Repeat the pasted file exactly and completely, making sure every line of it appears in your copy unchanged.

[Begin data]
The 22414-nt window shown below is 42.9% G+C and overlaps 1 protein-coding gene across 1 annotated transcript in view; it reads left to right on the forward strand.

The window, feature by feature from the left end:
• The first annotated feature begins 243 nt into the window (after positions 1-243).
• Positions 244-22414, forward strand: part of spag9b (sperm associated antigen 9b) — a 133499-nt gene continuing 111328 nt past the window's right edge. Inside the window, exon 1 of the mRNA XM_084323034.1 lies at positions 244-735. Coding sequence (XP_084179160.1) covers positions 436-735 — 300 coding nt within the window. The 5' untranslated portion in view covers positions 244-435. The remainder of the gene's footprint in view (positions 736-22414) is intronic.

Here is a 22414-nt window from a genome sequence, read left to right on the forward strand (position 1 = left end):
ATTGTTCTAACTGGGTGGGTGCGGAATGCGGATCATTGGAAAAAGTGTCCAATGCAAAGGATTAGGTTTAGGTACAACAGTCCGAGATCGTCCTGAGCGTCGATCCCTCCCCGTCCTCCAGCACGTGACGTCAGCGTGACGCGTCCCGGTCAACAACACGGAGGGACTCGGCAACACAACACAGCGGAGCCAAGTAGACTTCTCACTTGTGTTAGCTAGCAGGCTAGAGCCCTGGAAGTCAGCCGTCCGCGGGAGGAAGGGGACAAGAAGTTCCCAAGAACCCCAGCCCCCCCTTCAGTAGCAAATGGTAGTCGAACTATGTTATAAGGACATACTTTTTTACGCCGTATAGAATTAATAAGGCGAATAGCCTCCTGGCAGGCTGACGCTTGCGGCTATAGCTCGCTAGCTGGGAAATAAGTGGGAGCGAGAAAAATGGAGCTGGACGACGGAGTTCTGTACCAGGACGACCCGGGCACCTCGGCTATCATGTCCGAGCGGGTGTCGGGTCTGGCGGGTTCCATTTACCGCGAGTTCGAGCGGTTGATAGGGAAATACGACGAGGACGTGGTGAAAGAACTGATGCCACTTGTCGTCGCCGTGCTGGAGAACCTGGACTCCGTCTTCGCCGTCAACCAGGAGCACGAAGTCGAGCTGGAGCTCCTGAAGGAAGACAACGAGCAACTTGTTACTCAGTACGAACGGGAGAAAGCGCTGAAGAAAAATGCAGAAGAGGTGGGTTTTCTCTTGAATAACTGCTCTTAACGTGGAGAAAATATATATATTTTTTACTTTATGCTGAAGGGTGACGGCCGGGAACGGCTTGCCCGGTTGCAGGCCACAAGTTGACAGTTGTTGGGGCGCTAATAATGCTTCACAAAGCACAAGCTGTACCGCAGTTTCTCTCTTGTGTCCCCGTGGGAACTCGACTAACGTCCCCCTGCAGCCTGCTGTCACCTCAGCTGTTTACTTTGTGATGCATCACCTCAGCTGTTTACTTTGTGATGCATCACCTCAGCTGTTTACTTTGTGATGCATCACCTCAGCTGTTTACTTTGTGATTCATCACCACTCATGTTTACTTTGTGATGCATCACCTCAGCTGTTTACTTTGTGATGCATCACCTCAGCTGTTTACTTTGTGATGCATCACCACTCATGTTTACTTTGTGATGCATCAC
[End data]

The 22414-nt window shown below is 42.9% G+C and overlaps 1 protein-coding gene across 1 annotated transcript in view; it reads left to right on the forward strand.

The window, feature by feature from the left end:
• The first annotated feature begins 243 nt into the window (after positions 1-243).
• Positions 244-22414, forward strand: part of spag9b (sperm associated antigen 9b) — a 133499-nt gene continuing 111328 nt past the window's right edge. Inside the window, exon 1 of the mRNA XM_084323034.1 lies at positions 244-735. Coding sequence (XP_084179160.1) covers positions 436-735 — 300 coding nt within the window. The 5' untranslated portion in view covers positions 244-435. The remainder of the gene's footprint in view (positions 736-22414) is intronic.

Here is a 22414-nt window from a genome sequence, read left to right on the forward strand (position 1 = left end):
ATTGTTCTAACTGGGTGGGTGCGGAATGCGGATCATTGGAAAAAGTGTCCAATGCAAAGGATTAGGTTTAGGTACAACAGTCCGAGATCGTCCTGAGCGTCGATCCCTCCCCGTCCTCCAGCACGTGACGTCAGCGTGACGCGTCCCGGTCAACAACACGGAGGGACTCGGCAACACAACACAGCGGAGCCAAGTAGACTTCTCACTTGTGTTAGCTAGCAGGCTAGAGCCCTGGAAGTCAGCCGTCCGCGGGAGGAAGGGGACAAGAAGTTCCCAAGAACCCCAGCCCCCCCTTCAGTAGCAAATGGTAGTCGAACTATGTTATAAGGACATACTTTTTTACGCCGTATAGAATTAATAAGGCGAATAGCCTCCTGGCAGGCTGACGCTTGCGGCTATAGCTCGCTAGCTGGGAAATAAGTGGGAGCGAGAAAAATGGAGCTGGACGACGGAGTTCTGTACCAGGACGACCCGGGCACCTCGGCTATCATGTCCGAGCGGGTGTCGGGTCTGGCGGGTTCCATTTACCGCGAGTTCGAGCGGTTGATAGGGAAATACGACGAGGACGTGGTGAAAGAACTGATGCCACTTGTCGTCGCCGTGCTGGAGAACCTGGACTCCGTCTTCGCCGTCAACCAGGAGCACGAAGTCGAGCTGGAGCTCCTGAAGGAAGACAACGAGCAACTTGTTACTCAGTACGAACGGGAGAAAGCGCTGAAGAAAAATGCAGAAGAGGTGGGTTTTCTCTTGAATAACTGCTCTTAACGTGGAGAAAATATATATATTTTTTACTTTATGCTGAAGGGTGACGGCCGGGAACGGCTTGCCCGGTTGCAGGCCACAAGTTGACAGTTGTTGGGGCGCTAATAATGCTTCACAAAGCACAAGCTGTACCGCAGTTTCTCTCTTGTGTCCCCGTGGGAACTCGACTAACGTCCCCCTGCAGCCTGCTGTCACCTCAGCTGTTTACTTTGTGATGCATCACCTCAGCTGTTTACTTTGTGATGCATCACCTCAGCTGTTTACTTTGTGATGCATCACCTCAGCTGTTTACTTTGTGATTCATCACCACTCATGTTTACTTTGTGATGCATCACCTCAGCTGTTTACTTTGTGATGCATCACCTCAGCTGTTTACTTTGTGATGCATCACCACTCATGTTTACTTTGTGATGCATCAC